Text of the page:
The artist will see you now: Sanford’s resident artist creates a more ‘human’ hospital

Artists work in some of the most peculiar places: expansive studio spaces; cramped, cluttered holes in the wall; on stages; in garages; or out in public.

But here’s a new one. Heather Zinger works in a hospital. Specifically, she works in the Roger Maris Cancer Center at Sanford Health as their artist in residence, a part-time position she’s held since September of this year.

So, you’re probably wondering, what exactly does an artist in residence at a hospital do?

Zinger’s duties are similar to what resident artists do in other settings, which typically include leading workshops and developing curricula for a program. The big difference, of course, is the unorthodox setting. She plans and coordinates special projects, including one in the works that will hang environmental portraits of the hospital’s doctors engaged in their favorite activities. She works out in the community, sharing a recent project with an area school to create holiday cards for hospital patients. And, most importantly, she works directly with patients and their family members in outpatient care situations, getting them involved with art projects that help them pass the time and occupy their minds with something other than their treatment.

For both Zinger and Sanford, the goal is to humanize the health care experience, something that has plenty of desirable side effects.

Zinger is in her early thirties. A native of the Chicago area, she first studied French before attending the Pacific Northwest College of Art in Portland, Ore., to pursue photography. She soon became interested in social practice art, a discipline that involves audience participation and engagement with the public, usually along political and social issues. Her interest in working with hospitals stems from treatment she received for Guillain-Barré Syndrome as a child and from her time living in France, where she saw a dramatically different style of health care.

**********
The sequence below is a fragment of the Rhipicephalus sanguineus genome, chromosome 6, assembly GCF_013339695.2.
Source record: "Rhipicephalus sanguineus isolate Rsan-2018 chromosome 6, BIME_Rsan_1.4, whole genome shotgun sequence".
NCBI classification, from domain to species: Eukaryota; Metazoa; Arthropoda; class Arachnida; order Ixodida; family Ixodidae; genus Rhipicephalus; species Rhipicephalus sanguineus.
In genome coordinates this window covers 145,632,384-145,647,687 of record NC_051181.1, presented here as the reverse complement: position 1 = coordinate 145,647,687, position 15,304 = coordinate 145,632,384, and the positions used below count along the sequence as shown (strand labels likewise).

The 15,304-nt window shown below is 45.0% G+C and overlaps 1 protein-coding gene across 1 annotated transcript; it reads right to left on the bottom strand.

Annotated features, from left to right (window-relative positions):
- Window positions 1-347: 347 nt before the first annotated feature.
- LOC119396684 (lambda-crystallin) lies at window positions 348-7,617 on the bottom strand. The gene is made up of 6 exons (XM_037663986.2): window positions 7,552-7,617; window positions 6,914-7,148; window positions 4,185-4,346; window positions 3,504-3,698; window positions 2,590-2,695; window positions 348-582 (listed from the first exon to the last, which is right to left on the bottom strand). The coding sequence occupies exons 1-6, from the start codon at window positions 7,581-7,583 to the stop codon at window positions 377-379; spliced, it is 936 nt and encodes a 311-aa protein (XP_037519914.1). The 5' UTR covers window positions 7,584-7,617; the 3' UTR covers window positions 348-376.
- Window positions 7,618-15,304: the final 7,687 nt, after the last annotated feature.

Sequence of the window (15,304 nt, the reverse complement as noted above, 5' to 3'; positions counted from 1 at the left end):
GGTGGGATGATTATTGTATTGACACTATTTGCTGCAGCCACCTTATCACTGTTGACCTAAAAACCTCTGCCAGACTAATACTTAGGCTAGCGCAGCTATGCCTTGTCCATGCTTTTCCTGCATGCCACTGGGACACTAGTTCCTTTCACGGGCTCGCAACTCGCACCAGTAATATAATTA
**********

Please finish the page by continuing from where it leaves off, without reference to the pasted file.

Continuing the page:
“Hospitals can be dreary places. When I was in France, I saw that they were so willing to make things comfortable,” she says. “It wasn’t like what I saw here, where hospitals can be cold and alienating. It was something more human.”

After meeting NDSU’s Art Department Head Michael Strand at a social practice conference in Portland, she was encouraged by Strand to apply for the recently created position of resident artist at Sanford Health in Fargo. The position was integrated into Sanford’s Embrace Cancer Survivorship Program, which assists cancer survivors by helping them form personal connections to each other, education, and empowerment.

The hospital received a grant from the Livestrong Foundation to partly fund the position, accomplishing a goal set by Sanford oncologist Shelby Terstriep to establish broader, integrated services into their health care regimen.

Terstriep sees Zinger’s addition to the staff as the first step in creating a dynamic arts program that “taps into an artist’s expertise” to create an environment of healing and well being that wouldn’t be attainable otherwise, and it’s bearing out in patient reaction.

“Heather’s had a number of moments that tell us we’re doing the right thing here,” Terstriep says.

Having artists on staff at hospitals is still a new idea. There are only 20 such positions in the United States, including one at Sanford’s Sioux Falls location, but the idea is gaining traction as health care professionals realize the potential for healing that the arts can provide through positions like Zinger’s and through more regimented and involved care options like art therapy (for the sake of clarity, it should be mentioned that Zinger is not an art therapist). Embrace program coordinator Jenna Linder says the research is getting harder to ignore, and positive reaction for Zinger’s work keeps flooding in.

“The feedback we’ve gotten back on Heather’s work is amazing,” Linder says. “It relieves patient stress and it improves overall patient well-being.”

“It’s the little things that really mean the most to people,” she continues.

And for Zinger, the real upshot has been the opportunity to interact with patients and connect with them outside of their regular care routines.

“When I work with kids, I see that it has a calming effect on them. And people get so into it. For them, I think it has humanized their hospital experience.”

Image: A participatory art project led by Heather Zinger earlier this year for the Embrace Cancer Survivor’s picnic. People picked one of the ribbon based on their role in a survivor’s life and attached the ribbon to a balloon in various ways. The balloon will eventually be hung at the hospital. Courtesy of Heather Zinger and Sanford Health.

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